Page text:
Dental Bur Types for Diamond & Carbide Burs

The three main types of shanks are Friction Grip (FG), Right Angle (RA) (also known as Latch-Type), and Handpiece (HP). Each fits specific handpiece types. 

Friction Grip (FG) Standard Length

 

  • For use in high speed handpieces and friction grip low speed contra angle heads.
  • Has the smallest diameter shank of all the types of carbide burs; the end of the shank is smooth and is held in place in the handpiece by friction against a chuck.
  • This is the most common bur used in dental surgeries.

 

RIGHT ANGLE (RA) /LATCH-TYPE
 

  • For use in latch-type contra angle heads in low speed handpieces.
  • Has a notch on the end that allows a hook to latch onto it in the head of the handpiece.
  • Provides greater control when cutting dentin or enamel.

 

STRAIGHT HANDPIECE (HP)
 

  • Used in straight attachments/nose cones.
  • Has a large, long shank.
  • Used primarily in dental laboratories and to make adjustments to material outside the mouth.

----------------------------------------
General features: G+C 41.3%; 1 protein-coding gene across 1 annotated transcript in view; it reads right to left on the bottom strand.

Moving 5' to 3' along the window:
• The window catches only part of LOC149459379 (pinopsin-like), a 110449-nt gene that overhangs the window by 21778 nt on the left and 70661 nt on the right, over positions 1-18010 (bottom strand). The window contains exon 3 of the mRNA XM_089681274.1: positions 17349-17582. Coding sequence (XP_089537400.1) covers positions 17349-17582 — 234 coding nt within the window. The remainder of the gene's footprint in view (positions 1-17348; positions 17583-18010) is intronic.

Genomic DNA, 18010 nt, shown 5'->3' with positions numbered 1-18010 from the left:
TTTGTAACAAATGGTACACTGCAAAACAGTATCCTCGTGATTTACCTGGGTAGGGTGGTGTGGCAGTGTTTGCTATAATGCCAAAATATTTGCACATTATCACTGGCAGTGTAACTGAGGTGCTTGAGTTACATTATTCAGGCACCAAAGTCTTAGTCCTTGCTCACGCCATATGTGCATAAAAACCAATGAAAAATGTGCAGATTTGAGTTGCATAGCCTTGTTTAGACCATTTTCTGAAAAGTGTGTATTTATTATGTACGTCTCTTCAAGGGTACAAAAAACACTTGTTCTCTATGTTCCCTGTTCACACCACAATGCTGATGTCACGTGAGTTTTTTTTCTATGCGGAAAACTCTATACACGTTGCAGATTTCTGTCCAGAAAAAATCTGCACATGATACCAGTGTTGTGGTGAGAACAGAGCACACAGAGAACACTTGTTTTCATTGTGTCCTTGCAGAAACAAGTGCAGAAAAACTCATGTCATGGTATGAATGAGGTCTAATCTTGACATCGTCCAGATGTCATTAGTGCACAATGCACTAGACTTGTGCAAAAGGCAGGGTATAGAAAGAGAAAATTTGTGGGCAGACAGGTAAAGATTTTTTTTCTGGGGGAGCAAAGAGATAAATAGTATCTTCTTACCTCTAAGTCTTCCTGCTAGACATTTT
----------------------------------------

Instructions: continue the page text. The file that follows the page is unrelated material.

Types of Carbide Bur Shapes

The cutting end of the bur is named by its shape. There are a variety of shapes available, each suited to a particular task.

Some of the most popular are round, pear, inverted cone, straight fissure, and tapered fissure. Different flute angles also create different cutting characteristics and make a particular bur more appropriate for a certain task. Operative, or cavity preparation burs, have deep and wide flutes which allow for more aggressive enamel cutting with higher speed and efficiency. These operative burs are usually either straight-bladed (plain) or crosscut.Straight-bladed burs cut smoothly but more slowly, especially with harder materials. Crosscut burs have additional cuts across the blades (these are the crosscuts) to create increased cutting efficiency. While the benefit of these extra blades has been minimized in recent years with the advent of high-speed handpieces (which cut more efficiently), crosscut burs can generally cut more quickly because debris does not build up on the bur. 

Trimming and finishing burs have more blades than operative burs, and the blades are closer together and shallower, which makes these burs ideal for the fine finishing and polishing of dental materials.

Each type of bur shape has a number designation, with the head of the bur generally increasing in size as the number gets larger within a particular shape series.